Evolving Our Mission and Vision
From our experiences in 2019 with youth, its become clear what is ours to do.
As 2020 launches, I feel inspired, invigorated, and ready for the year to come. Upon reflecting deeply this last year with our team, collaborators, and thought partners who are all committed to advocating and supporting the adoption of game-based learning products, we have evolved our mission and vision.
This evolution came out of a set of experiences that left me asking the question, "What is ours to do?" Designing meaningful game-based learning experiences with and for teens is the heart of iThrive. Our strengths are in understanding and being genuinely curious about the teen brain, knowing the deep importance of social and emotional skills, and valuing play for connecting and learning.
About nine months ago, we launched the development of our CIassroom Experience, an immersive game-based curriculum where students play critical roles during a constitutional crisis, from government officials to reporters, residents to law enforcement personnel. In the Classroom Experience, students apply and extend their learning of civics through the lens of decision-making, building their social and emotional skills and grappling with information and how to apply and interpret the US Constitution. I saw high school students lose their sense of time as they grappled with uncertainty, negotiated difficult decisions, and expanded their understanding of the constitution, media literacy, and civic engagement. Seeing teens deeply engaged in game-based learning-when it's relevant to their lives and designed to meet them where they are-is impactful. I realized that our method of using games and games design to meet teens where they are and support them as they move forward was unique and valuable.
Over the course of the year, I also engaged in deep explorations around racism and social injustice with peers from other nonprofits, as well as visits to memorials and historic sites, including the National Memorial for Peace and Justice and the Mere Distinction of Colour at James Madison's Montpelier.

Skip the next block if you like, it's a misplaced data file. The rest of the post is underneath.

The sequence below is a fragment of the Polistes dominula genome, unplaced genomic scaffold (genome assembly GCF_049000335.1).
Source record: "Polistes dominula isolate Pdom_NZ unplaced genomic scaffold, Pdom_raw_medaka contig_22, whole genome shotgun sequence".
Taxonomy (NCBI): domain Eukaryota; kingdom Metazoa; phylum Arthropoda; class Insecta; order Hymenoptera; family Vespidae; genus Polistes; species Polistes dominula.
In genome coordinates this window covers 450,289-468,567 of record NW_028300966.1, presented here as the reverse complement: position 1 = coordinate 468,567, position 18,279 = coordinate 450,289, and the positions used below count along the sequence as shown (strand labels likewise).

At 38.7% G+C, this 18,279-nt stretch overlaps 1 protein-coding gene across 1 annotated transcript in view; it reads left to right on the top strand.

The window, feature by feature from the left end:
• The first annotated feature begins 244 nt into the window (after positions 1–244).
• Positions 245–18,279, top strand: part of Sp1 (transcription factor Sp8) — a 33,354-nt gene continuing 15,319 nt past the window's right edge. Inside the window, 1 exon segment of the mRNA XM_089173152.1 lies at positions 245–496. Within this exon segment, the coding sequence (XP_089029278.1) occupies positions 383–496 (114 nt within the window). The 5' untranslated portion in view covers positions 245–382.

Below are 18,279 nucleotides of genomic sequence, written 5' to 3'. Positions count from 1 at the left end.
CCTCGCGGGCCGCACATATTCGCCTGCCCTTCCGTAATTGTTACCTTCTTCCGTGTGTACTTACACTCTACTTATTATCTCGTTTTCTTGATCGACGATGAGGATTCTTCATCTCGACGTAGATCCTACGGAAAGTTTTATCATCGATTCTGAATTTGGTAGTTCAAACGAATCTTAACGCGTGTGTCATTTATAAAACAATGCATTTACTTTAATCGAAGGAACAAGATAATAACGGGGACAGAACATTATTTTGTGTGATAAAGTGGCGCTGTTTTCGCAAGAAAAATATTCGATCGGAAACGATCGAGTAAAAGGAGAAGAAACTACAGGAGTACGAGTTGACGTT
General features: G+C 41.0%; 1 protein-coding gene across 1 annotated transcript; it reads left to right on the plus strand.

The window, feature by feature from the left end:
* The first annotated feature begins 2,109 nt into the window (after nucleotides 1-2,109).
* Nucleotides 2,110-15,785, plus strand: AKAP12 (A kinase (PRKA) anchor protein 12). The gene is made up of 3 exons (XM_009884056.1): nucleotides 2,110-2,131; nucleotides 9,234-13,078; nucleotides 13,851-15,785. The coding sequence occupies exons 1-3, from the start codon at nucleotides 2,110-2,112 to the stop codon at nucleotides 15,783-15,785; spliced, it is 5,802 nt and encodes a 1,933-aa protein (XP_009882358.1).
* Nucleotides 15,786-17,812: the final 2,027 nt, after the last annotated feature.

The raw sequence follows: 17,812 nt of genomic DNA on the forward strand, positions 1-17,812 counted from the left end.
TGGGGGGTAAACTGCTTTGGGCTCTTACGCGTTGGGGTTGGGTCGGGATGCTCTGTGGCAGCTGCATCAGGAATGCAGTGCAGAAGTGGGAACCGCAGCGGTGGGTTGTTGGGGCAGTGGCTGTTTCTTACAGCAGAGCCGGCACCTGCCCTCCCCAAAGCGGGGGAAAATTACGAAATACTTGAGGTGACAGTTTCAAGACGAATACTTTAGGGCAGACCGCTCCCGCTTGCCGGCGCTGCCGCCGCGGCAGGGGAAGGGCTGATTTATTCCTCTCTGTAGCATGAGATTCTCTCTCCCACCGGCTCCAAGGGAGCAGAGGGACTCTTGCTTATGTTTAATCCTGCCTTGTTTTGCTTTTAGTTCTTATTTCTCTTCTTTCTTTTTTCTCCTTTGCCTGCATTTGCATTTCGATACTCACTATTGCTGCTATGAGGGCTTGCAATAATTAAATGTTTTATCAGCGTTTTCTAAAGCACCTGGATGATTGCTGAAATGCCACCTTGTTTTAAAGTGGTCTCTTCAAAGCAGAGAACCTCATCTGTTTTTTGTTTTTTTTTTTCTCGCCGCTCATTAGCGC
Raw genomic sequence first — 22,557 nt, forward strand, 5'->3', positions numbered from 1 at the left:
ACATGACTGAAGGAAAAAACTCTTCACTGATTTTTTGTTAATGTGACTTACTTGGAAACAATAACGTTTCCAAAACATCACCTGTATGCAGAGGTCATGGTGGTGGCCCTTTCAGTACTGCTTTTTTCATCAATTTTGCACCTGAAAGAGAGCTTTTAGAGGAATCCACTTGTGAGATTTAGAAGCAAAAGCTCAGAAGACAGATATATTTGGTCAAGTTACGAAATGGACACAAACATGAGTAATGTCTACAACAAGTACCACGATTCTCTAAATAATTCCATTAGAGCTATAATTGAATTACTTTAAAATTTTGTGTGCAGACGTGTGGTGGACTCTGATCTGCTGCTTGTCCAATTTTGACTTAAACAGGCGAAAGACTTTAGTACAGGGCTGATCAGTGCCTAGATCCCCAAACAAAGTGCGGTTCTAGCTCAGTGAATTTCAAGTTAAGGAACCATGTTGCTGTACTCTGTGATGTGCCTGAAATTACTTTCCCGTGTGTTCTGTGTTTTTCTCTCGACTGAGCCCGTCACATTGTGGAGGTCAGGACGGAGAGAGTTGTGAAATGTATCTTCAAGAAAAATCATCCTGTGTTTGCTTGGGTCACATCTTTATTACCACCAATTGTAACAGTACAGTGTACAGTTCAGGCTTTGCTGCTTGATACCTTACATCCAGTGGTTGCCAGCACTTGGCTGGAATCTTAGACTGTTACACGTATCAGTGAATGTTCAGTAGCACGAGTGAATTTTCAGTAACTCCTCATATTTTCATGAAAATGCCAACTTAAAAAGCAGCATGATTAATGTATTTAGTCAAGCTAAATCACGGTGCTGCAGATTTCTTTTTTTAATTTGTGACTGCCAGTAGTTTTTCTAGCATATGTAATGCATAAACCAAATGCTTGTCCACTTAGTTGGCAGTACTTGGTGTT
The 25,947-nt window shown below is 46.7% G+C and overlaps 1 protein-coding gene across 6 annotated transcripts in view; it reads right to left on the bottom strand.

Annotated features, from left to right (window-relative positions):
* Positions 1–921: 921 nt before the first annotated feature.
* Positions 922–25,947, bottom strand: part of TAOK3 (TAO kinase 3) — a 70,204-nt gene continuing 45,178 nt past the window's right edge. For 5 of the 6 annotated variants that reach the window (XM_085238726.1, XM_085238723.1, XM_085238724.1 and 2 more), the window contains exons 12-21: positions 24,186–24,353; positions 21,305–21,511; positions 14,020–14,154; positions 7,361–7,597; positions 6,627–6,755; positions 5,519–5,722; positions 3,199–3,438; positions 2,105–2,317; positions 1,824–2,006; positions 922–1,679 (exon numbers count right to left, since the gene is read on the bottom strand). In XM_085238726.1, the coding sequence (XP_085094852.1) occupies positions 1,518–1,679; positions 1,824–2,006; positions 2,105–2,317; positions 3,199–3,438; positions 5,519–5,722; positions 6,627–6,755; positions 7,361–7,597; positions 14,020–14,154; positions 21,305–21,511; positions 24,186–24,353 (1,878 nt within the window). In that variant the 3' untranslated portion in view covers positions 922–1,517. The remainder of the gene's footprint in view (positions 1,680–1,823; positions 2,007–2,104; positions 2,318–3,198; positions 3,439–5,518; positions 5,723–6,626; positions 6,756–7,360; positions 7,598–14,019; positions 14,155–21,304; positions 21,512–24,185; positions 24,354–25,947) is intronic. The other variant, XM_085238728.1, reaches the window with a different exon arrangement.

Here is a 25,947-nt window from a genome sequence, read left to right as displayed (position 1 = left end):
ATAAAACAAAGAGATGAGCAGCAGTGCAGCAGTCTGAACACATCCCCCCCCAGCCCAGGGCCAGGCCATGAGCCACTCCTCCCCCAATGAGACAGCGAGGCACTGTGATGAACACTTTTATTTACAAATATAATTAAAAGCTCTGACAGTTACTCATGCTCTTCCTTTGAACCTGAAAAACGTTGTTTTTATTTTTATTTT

Across these experiences, it became clear what is ours to do. Meaningfully engaging teens in social and emotional game-based learning and systems thinking will be our journey, and games and game design will be how we get there. iThrive will continue co-designing meaningful game-based learning experiences with and for teens to support their ability to thrive, and, we will place an increased focus on teens from traditionally underserved communities.
iThrive Games prepares teens to thrive by meeting them where they are and working in partnership towards a world where all have the voice, choice, and agency to reach their full potential. We use games and game design to equip teens with the social and emotional skills they need to be healthy and resilient, tools to support and protect their mental health and well-being, systems thinking they need to recognize inequity, and meaningful opportunities to imagine and design a better world.
We have recommitted to creating scalable, meaningful game-based learning experiences that support teens in building their social and emotional skills and their understanding of the current and historic systems that impact their lives. All of our work is co-designed with teens, from our game-based curriculum Museum of Me, to the Classroom Experience, and other innovations in the works.
We have also received a Reducing Inequalities grant from the William T. Grant Foundation. This funding supports our work in using our co-design approach to increase the understanding of the lived experiences of youth of color within juvenile detention centers. Our co-design approach authentically engages with youth and explores opportunities and barriers to supporting their mental health within "the system." You can read more about the project here.
Ultimately, all of our initiatives, in partnership with teens and the adults who engage with them, pave the way for our evolved vision: a world where teens are seen and valued by society; where adults have tools they need to support teens' development; where there is equal opportunity open to all, including those traditionally marginalized; and where all live healthy and purposeful lives.
Whether you're a teen who has playtested a game with us, an educator who has piloted our game-based curriculum, or a collaborator who has supported our work, we thank you for collaborating with us and look forward to more games, growth, and thriving in 2020.